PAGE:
As the spleen is one of the most important peripheral immune organs, splenectomy has been suggested to have an impact on immunological function [7]. Some studies found that people with splenectomy have a higher risk of developing overall cancer, as well as certain site-specific cancers [8, 9]. However, the spleen's antitumour function is bidirectional, which means that it has a positive antitumour role in the early stage of tumour formation and a negative immunological impact on tumour progression [10, 11]. Peripheral lymphocytes, which directly reflect a patient’s immune status, might be influenced by a variety of factors, including surgery, especially splenectomy. It is not clear whether splenectomy has a beneficial effect on immune function in advanced or recurrent ovarian cancer patients, beyond the benefit of reducing tumours.

In the present study, we aimed to investigate the effect of cytoreductive surgery with or without splenectomy on the immunological status of advanced and recurrent ovarian cancer patients. We compared the pre-and post-operative circulating lymphocyte distribution and analysed the changing trends of the two cohorts.

Materials and methods

Patient and comparison groups

The study was approved by the ethics committee of Fudan University Shanghai Cancer Center. All patients signed informed content. Splenectomy is performed to achieve optimal cytoreduction in patients with advanced or recurrent ovarian cancer with splenic metastasis. Patients who underwent optimal cytoreductive surgery for advanced or recurrent epithelial ovarian cancer between September 2016 and January 2019 were included. The staging was performed according to the criteria of the International Federation of Gynaecology and Obstetrics (FIGO) staging system (2014) [12]. Optimal cytoreductive surgery was defined as a residual tumour less than (or including) 1 cm after debulking surgery. Only patients who had undergone optimal cytoreduction involving upper abdominal surgery were eligible for inclusion. Of these, twenty patients underwent splenectomy during cytoreductive surgery for tumour involvement of the spleen. Other patients were grouped into the non- splenectomy group. Patients were excluded from this study if their FIGO stage was less than IIIC or they had non-epithelial ovarian cancer, the presence of other tumours, the presence of active infections or immune disease, or incomplete data.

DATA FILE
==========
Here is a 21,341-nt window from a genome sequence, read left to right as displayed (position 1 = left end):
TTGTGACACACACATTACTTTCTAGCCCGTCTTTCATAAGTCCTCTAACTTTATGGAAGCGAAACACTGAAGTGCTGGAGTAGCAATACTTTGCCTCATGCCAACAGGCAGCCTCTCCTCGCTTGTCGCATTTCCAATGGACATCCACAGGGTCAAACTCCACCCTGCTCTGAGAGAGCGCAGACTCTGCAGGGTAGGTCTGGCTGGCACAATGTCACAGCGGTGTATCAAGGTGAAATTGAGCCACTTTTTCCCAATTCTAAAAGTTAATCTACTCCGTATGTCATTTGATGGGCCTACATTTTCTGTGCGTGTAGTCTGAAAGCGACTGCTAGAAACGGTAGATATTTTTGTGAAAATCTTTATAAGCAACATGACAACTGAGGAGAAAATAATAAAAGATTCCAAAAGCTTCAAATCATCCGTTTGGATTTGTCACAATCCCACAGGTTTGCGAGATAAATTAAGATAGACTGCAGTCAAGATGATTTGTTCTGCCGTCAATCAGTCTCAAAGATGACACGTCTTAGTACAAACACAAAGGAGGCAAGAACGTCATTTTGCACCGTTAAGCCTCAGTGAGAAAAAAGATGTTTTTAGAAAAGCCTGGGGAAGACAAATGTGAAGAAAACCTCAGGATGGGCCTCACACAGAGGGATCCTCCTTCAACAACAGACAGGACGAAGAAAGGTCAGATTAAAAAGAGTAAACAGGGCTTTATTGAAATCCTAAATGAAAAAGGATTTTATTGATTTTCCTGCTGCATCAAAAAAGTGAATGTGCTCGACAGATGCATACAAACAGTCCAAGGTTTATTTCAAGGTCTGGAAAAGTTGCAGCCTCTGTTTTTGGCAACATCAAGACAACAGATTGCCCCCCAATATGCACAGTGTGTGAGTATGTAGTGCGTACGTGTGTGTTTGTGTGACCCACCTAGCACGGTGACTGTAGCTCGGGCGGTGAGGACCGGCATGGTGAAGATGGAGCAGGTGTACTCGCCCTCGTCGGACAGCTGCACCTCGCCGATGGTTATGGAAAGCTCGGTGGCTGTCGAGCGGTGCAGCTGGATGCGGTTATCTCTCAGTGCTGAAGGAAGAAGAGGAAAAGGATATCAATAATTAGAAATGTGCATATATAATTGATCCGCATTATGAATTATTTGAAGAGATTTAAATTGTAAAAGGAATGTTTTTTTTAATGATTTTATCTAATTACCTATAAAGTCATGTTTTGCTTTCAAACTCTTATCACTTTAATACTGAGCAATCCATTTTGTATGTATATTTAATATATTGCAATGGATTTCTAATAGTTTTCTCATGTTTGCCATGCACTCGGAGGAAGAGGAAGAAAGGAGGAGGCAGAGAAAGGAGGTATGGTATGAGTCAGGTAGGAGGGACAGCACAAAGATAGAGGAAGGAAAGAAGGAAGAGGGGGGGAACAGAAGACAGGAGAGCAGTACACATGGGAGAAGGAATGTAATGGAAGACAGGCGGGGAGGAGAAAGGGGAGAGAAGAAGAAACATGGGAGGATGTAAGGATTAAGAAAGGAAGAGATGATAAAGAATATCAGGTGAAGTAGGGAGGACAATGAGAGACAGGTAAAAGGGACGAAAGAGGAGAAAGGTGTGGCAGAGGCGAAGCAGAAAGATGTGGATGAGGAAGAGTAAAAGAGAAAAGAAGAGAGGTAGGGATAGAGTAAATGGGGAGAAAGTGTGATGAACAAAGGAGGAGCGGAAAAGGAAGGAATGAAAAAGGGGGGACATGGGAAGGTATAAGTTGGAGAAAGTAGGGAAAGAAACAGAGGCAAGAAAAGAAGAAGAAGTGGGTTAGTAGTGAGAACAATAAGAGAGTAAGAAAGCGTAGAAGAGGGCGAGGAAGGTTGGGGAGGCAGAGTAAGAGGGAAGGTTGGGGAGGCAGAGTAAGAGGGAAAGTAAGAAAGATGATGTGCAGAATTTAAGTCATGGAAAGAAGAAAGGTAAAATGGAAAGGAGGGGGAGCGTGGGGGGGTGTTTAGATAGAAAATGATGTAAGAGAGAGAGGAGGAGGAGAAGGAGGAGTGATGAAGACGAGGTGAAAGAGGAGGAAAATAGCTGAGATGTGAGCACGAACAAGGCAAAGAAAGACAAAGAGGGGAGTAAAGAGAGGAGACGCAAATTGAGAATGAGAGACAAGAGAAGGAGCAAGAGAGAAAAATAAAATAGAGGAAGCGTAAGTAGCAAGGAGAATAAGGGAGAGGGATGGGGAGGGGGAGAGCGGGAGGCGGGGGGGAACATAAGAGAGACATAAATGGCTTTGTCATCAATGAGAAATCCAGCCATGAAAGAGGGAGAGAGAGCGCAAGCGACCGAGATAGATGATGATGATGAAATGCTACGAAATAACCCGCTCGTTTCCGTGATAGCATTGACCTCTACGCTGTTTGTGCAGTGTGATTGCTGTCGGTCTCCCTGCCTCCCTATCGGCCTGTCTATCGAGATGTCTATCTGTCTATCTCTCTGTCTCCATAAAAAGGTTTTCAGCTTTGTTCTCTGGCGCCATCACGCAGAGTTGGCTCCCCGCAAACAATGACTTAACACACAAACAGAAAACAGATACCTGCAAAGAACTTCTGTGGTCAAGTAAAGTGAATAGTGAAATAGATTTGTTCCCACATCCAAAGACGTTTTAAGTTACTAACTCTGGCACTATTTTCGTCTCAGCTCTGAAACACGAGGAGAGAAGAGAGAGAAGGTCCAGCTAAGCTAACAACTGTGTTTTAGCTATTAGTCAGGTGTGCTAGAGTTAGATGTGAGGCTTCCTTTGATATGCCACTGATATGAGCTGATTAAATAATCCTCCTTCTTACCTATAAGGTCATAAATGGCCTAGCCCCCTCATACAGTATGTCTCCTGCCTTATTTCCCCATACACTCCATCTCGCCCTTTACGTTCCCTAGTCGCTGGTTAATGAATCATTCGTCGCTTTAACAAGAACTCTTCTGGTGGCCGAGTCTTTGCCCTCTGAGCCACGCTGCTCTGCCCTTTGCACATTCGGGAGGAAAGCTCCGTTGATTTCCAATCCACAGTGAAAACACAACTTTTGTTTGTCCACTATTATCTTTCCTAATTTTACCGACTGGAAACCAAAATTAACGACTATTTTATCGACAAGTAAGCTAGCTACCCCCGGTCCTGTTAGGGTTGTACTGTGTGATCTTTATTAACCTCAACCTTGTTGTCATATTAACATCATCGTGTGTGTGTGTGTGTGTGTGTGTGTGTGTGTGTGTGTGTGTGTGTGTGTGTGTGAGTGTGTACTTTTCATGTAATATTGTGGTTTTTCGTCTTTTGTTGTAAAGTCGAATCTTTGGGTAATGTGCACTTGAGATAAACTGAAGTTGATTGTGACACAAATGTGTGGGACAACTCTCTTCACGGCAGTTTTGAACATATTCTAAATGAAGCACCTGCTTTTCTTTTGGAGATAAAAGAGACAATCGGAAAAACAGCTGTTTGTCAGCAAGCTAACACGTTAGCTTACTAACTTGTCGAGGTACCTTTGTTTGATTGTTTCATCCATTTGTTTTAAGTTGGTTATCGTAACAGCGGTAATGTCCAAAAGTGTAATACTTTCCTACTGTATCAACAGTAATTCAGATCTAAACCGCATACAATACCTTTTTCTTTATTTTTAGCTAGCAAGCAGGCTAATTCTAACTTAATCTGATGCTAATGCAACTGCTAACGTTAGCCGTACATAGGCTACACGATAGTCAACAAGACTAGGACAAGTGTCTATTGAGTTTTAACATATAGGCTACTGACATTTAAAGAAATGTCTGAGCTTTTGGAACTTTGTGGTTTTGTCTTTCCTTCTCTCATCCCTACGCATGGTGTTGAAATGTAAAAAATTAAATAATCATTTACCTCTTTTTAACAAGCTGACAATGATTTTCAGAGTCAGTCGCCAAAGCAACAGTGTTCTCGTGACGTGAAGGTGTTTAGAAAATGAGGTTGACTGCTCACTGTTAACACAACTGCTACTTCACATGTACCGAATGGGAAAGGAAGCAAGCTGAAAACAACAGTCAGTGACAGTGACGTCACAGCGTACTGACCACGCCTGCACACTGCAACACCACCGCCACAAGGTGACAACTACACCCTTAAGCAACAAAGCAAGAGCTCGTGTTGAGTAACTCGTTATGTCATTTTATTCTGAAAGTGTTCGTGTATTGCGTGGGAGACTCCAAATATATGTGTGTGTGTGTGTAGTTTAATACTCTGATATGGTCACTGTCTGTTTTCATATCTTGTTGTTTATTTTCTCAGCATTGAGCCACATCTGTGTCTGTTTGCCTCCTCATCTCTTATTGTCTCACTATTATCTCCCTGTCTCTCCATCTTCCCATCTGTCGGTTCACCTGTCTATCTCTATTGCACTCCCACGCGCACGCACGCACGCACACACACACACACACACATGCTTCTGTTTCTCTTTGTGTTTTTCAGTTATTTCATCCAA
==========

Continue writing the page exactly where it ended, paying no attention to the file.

Clinicopathological features were retrospectively abstracted from the electronic medical records, including age at first diagnosis in our institution, FIGO stage, histological subtypes, pre-treatment serum CA 125, residual disease, and adjuvant chemotherapy. Recurrent diseases were classified into platinum-sensitive disease if the interval time was > 6 months from the completion of the last platinum-based chemotherapy to the date of disease recurrence, and platinum-resistant disease if the interval time was < 6 months.